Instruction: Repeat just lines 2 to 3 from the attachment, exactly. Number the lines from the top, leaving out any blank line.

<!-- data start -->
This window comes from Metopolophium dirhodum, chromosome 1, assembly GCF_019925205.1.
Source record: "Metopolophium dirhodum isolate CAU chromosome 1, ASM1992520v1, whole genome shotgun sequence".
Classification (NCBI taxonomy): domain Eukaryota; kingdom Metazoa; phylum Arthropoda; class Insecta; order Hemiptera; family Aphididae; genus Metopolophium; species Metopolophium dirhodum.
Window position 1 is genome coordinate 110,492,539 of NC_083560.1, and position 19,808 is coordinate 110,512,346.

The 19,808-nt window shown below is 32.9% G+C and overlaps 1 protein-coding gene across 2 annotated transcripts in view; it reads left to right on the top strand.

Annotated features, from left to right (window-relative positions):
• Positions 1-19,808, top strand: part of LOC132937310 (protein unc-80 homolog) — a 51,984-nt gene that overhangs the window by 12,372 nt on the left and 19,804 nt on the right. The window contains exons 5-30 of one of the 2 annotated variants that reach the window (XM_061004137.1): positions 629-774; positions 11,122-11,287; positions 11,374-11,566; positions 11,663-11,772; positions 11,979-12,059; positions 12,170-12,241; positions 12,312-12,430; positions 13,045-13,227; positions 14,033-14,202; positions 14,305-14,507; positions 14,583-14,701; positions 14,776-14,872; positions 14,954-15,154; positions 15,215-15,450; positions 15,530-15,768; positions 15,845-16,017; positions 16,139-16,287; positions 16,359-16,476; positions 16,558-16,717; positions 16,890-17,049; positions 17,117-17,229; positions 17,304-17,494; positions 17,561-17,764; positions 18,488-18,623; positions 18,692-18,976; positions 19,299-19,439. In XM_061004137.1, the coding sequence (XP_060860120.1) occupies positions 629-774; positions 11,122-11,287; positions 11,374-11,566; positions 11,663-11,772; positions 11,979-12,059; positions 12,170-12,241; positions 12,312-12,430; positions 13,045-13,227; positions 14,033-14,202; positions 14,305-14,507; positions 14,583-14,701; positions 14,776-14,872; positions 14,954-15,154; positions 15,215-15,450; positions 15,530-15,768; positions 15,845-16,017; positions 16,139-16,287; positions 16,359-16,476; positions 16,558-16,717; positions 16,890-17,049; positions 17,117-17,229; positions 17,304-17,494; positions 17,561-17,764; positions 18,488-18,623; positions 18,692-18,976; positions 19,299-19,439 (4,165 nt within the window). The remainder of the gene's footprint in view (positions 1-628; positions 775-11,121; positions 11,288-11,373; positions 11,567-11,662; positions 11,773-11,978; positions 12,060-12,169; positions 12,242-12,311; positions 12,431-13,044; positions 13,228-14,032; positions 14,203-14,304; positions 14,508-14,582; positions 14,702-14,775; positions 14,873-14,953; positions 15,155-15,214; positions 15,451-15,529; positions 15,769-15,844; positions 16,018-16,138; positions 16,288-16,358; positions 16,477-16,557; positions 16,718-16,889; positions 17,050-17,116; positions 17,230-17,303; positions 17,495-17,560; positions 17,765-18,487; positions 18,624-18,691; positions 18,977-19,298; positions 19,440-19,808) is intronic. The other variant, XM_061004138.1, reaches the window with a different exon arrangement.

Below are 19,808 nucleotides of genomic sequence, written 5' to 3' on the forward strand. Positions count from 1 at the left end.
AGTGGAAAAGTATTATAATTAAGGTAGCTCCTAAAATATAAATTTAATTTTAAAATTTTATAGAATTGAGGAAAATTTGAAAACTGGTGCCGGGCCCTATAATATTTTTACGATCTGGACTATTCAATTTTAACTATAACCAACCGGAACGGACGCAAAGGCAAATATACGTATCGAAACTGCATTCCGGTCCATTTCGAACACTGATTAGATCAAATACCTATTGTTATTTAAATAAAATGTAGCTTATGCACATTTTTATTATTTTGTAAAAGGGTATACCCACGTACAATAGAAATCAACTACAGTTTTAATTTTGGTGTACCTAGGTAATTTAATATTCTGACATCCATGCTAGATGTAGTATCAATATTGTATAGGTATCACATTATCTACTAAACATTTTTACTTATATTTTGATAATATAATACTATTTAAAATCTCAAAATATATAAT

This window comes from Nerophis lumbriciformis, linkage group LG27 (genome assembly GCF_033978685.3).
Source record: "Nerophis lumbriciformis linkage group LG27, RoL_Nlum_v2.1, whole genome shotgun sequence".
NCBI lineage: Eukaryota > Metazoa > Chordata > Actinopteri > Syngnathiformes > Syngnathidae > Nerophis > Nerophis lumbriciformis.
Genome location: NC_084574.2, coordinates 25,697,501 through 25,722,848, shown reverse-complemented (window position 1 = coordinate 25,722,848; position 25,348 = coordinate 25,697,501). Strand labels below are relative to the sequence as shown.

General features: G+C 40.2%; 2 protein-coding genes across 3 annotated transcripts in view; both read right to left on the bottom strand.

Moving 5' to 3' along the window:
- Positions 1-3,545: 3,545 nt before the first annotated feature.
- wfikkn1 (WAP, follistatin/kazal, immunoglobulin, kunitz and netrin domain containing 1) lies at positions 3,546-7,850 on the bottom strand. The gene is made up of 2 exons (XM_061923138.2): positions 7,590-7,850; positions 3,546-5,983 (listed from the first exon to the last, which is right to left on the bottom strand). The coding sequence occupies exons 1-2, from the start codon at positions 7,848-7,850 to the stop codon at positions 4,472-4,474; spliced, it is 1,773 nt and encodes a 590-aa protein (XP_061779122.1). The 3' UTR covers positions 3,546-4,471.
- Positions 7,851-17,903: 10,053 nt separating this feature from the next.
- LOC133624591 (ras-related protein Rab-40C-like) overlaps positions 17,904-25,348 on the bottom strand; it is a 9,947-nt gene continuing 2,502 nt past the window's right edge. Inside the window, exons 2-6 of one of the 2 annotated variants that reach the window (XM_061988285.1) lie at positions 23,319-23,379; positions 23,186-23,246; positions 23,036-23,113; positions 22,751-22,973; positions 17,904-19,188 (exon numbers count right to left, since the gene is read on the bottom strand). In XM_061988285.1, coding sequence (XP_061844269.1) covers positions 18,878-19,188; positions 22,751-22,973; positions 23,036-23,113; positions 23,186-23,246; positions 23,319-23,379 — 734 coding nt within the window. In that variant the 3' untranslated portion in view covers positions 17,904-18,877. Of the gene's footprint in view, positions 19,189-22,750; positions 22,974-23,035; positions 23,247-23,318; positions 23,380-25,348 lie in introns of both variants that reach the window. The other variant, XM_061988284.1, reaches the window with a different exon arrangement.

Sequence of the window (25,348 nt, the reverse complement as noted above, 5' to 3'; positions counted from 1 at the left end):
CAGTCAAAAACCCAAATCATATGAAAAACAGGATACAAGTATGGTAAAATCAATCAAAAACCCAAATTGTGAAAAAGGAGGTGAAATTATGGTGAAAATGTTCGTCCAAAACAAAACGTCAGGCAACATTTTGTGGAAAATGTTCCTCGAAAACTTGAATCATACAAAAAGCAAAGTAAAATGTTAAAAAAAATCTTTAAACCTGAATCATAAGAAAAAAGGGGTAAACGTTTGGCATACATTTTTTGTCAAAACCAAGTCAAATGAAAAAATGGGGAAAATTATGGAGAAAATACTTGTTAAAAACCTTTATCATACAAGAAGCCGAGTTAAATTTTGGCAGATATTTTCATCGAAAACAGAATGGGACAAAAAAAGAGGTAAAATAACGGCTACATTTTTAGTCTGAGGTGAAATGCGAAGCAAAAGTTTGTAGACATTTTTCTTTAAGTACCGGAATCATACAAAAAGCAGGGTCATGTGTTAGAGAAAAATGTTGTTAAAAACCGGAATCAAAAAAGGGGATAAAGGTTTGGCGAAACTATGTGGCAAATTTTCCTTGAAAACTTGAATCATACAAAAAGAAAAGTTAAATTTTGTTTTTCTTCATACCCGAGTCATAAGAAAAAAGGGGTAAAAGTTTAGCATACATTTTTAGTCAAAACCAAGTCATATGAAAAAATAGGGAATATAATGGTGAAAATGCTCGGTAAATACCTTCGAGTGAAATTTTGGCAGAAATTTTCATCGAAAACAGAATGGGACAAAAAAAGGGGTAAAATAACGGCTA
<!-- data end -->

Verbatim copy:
Source record: "Metopolophium dirhodum isolate CAU chromosome 1, ASM1992520v1, whole genome shotgun sequence".
Classification (NCBI taxonomy): domain Eukaryota; kingdom Metazoa; phylum Arthropoda; class Insecta; order Hemiptera; family Aphididae; genus Metopolophium; species Metopolophium dirhodum.